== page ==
Such considerations are worth reflecting upon, because they might play a major rôle when we fall into troughs, into feelings of being a ‘bad’ person or a ‘bad’ Buddhist… When I try to help and it lamentably fails (if only temporarily), I find it useful to remember these points. Clinging to outcomes is unwise; and if there still is a need, then this ‘updated’ need might be attended to, a moment-to-moment iterative approach makes sense.
In fact, even prior helping, I find it useful to remember these, because they prevent me from the fallacy that helping is easy (to live), comes with its own rewards, etc. Helping actually ‘costs’, it comes with expectations of an improved situation and expectations cause dukkha, because our efforts won't always work out (even less so when we're far from mastering 5 pāramitā)!
Compassion is a wholesome intention, its manifestation is the right behaviour to embody, but it's always better to walk into such an activity with clarity vis-à-vis what it will cost, for this will minimize the disappointment. The more naïve the views, the harder the disillusion strikes.
There's a book called “Not for Happiness: A Guide to the So-Called Preliminary Practices” by Dzongsar Jamyang Khyentse Rinpoche. We're practicing toward a “Liberation from” (dukkha), not “for”: a relinquishment, not an appropriation. We do our best, and this is important and valuable, but we should be extremely careful not to fall into hopes that our lives will become ‘easy’ thanks to that: they won't, and we better face such a harsh truth right away, so we can embrace compassionate activity with our eyes open (rather than naïvely feel let down later and abandon the Path as a result). Yes, we might benefit from our compassion as a side-effect, but hopes of direct selfish benefits ought to be shelved.
Compassion is stressful: not only we share the suffering of others, but also we take on ourselves some extra dissatisfactions (by trying to help)! It takes a strong heart to accept that and still do it.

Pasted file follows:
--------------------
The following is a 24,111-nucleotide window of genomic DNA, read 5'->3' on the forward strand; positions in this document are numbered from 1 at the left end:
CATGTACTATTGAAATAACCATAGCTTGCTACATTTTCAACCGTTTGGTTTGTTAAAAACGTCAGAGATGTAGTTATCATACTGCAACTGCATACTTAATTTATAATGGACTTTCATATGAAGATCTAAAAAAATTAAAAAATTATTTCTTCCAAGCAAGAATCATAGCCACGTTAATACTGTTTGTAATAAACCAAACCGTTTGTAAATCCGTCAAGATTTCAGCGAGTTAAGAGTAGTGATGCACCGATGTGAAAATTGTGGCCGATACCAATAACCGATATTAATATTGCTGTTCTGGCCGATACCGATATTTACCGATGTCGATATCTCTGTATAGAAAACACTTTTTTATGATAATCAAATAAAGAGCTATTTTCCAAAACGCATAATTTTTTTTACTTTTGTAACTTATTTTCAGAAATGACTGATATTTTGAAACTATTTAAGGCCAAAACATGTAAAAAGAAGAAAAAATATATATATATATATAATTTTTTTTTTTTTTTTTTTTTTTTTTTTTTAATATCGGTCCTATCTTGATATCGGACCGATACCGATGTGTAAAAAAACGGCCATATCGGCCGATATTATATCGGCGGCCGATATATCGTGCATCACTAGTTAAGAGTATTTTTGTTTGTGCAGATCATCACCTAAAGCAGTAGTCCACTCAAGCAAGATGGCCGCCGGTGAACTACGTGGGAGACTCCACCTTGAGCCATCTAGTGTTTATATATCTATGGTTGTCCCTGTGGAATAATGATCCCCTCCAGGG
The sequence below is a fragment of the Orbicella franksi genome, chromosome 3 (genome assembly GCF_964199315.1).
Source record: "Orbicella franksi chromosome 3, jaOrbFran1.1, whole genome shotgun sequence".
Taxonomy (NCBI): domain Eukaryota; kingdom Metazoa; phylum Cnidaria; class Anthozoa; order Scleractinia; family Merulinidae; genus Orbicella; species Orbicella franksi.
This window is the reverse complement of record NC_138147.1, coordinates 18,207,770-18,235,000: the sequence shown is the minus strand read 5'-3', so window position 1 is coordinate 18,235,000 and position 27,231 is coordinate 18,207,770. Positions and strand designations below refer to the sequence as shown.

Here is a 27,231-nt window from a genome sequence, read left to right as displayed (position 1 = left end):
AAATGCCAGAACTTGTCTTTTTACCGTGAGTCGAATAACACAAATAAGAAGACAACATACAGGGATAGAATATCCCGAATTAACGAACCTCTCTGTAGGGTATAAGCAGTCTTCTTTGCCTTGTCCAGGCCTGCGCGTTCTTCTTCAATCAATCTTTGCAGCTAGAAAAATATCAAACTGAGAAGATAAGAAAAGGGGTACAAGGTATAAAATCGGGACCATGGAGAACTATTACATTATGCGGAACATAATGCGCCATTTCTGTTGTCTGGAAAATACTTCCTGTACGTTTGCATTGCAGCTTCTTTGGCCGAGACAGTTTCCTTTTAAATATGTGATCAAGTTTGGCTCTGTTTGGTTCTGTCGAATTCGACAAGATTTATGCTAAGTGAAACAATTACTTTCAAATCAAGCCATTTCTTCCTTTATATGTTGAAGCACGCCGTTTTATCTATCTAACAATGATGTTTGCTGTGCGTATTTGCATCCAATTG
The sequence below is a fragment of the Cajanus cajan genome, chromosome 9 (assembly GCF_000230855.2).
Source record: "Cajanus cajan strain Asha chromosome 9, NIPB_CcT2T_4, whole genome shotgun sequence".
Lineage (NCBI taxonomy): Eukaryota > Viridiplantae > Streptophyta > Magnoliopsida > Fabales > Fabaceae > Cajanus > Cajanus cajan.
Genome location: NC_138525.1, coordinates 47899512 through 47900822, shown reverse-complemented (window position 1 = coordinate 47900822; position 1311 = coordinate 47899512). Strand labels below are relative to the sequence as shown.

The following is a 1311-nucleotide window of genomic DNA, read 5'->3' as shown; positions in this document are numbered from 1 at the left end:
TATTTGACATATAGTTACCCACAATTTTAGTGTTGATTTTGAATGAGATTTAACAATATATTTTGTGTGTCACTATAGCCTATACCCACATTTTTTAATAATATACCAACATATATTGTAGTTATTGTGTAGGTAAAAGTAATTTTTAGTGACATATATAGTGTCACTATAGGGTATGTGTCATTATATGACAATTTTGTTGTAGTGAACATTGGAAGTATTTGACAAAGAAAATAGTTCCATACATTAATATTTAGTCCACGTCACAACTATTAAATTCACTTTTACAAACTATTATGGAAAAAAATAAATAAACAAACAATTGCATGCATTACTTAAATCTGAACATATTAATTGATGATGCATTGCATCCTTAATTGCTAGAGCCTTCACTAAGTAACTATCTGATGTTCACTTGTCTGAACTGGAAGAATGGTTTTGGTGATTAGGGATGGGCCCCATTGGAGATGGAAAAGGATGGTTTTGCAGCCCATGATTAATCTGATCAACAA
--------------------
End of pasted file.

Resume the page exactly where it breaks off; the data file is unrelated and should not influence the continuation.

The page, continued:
As a practice, compassion makes the heart / mind stronger, as it requires relinquishing naïve expectations, as it helps developing a contentment with regards to small positive intermediate results, as it favours iterative moment-to-moment perseverance5, as it demands taking the wider situation into account, as it requires feeling ‘OK’ in the absence of a safe ground, as it leverages generosity, as it weakens the hold of the ego…
As a practice, compassion is a “Dharma gate” because it helps us to understand dukkha / unsatisfactoriness / suffering… so trying to pretend that compassion is stress-free totally misses the point! By compassion, we review more causal processes leading to dukkha than our own in this life; we get to study dukkha and its origins. As a practice, it helps us to understand the four “Noble Truths”, it also helps us to distinguish ‘pain’ from ‘suffering’, to discern the first arrow from the second arrow (sallatha sutta, SN 36.6).
We voluntarily shoulder some responsibility to alleviate the suffering of ‘others’ —not so much ‘others’ once we no longer separate ‘our’ plight from ‘theirs’— as a way to speed-up our study of dukkha. Like other studies, this requires effort and strain, there's no point in pretending otherwise: if you wish to master anything, you need studying —in one form or another— and once this resolve is ascertained, then there's little point in dragging it on (by reinventing the wheel, by rejecting the lessons from others, by insisting on repeating their mistakes by yourself…).
The narratives on Avalokiteśvara make clear that compassion is a “Dharma gate”: after all, it did lead him to the highest realizations and stages / bhūmi. These sutras are here to inspire us to take upon such a task, but to do so with our eyes open and without naïve personal agenda: studying dukkha, by sharing the stress of others, helps you (and them) to become free from dukkha. Intense studying helps speed up Liberation, but might also prove taxing along the way. Know so, and do it anyway!